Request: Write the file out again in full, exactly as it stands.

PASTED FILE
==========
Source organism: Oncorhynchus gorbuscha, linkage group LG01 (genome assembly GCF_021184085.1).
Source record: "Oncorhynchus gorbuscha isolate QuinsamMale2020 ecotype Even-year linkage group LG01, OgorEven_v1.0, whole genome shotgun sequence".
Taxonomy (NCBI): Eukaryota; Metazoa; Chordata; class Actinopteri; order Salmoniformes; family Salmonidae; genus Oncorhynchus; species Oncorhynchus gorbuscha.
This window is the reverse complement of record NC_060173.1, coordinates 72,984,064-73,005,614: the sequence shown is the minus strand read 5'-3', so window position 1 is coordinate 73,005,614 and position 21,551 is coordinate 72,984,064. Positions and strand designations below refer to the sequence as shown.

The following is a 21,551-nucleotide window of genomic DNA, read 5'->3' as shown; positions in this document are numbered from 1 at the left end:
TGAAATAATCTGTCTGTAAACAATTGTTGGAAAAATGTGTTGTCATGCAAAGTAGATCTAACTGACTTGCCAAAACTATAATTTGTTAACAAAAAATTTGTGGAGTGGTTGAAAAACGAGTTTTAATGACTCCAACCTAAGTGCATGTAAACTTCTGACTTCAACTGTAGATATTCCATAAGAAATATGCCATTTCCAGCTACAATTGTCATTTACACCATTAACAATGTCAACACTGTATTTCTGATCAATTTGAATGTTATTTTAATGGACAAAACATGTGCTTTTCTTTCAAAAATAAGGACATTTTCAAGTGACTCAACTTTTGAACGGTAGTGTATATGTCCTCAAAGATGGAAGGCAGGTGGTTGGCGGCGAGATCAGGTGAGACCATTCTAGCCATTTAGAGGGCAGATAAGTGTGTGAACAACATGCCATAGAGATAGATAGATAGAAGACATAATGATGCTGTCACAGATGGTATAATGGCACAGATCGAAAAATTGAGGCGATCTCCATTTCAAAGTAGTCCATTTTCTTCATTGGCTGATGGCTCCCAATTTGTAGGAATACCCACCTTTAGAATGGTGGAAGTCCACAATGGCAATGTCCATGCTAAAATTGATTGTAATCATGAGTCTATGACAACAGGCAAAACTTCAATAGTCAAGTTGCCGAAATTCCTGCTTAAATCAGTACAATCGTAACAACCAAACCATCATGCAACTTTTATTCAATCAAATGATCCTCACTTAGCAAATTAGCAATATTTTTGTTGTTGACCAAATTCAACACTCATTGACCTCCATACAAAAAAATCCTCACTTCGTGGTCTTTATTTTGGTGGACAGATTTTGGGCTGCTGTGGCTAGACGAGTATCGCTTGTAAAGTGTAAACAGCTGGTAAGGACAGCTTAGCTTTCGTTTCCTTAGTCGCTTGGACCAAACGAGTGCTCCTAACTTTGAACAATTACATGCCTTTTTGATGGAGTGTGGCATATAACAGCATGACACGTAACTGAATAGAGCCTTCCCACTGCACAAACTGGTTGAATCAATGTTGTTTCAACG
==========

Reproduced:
Source organism: Oncorhynchus gorbuscha, linkage group LG01 (genome assembly GCF_021184085.1).
Source record: "Oncorhynchus gorbuscha isolate QuinsamMale2020 ecotype Even-year linkage group LG01, OgorEven_v1.0, whole genome shotgun sequence".
Taxonomy (NCBI): Eukaryota; Metazoa; Chordata; class Actinopteri; order Salmoniformes; family Salmonidae; genus Oncorhynchus; species Oncorhynchus gorbuscha.
This window is the reverse complement of record NC_060173.1, coordinates 72,984,064-73,005,614: the sequence shown is the minus strand read 5'-3', so window position 1 is coordinate 73,005,614 and position 21,551 is coordinate 72,984,064. Positions and strand designations below refer to the sequence as shown.

The following is a 21,551-nucleotide window of genomic DNA, read 5'->3' as shown; positions in this document are numbered from 1 at the left end:
TGAAATAATCTGTCTGTAAACAATTGTTGGAAAAATGTGTTGTCATGCAAAGTAGATCTAACTGACTTGCCAAAACTATAATTTGTTAACAAAAAATTTGTGGAGTGGTTGAAAAACGAGTTTTAATGACTCCAACCTAAGTGCATGTAAACTTCTGACTTCAACTGTAGATATTCCATAAGAAATATGCCATTTCCAGCTACAATTGTCATTTACACCATTAACAATGTCAACACTGTATTTCTGATCAATTTGAATGTTATTTTAATGGACAAAACATGTGCTTTTCTTTCAAAAATAAGGACATTTTCAAGTGACTCAACTTTTGAACGGTAGTGTATATGTCCTCAAAGATGGAAGGCAGGTGGTTGGCGGCGAGATCAGGTGAGACCATTCTAGCCATTTAGAGGGCAGATAAGTGTGTGAACAACATGCCATAGAGATAGATAGATAGAAGACATAATGATGCTGTCACAGATGGTATAATGGCACAGATCGAAAAATTGAGGCGATCTCCATTTCAAAGTAGTCCATTTTCTTCATTGGCTGATGGCTCCCAATTTGTAGGAATACCCACCTTTAGAATGGTGGAAGTCCACAATGGCAATGTCCATGCTAAAATTGATTGTAATCATGAGTCTATGACAACAGGCAAAACTTCAATAGTCAAGTTGCCGAAATTCCTGCTTAAATCAGTACAATCGTAACAACCAAACCATCATGCAACTTTTATTCAATCAAATGATCCTCACTTAGCAAATTAGCAATATTTTTGTTGTTGACCAAATTCAACACTCATTGACCTCCATACAAAAAAATCCTCACTTCGTGGTCTTTATTTTGGTGGACAGATTTTGGGCTGCTGTGGCTAGACGAGTATCGCTTGTAAAGTGTAAACAGCTGGTAAGGACAGCTTAGCTTTCGTTTCCTTAGTCGCTTGGACCAAACGAGTGCTCCTAACTTTGAACAATTACATGCCTTTTTGATGGAGTGTGGCATATAACAGCATGACACGTAACTGAATAGAGCCTTCCCACTGCACAAACTGGTTGAATCAATGTTGTTTCAACG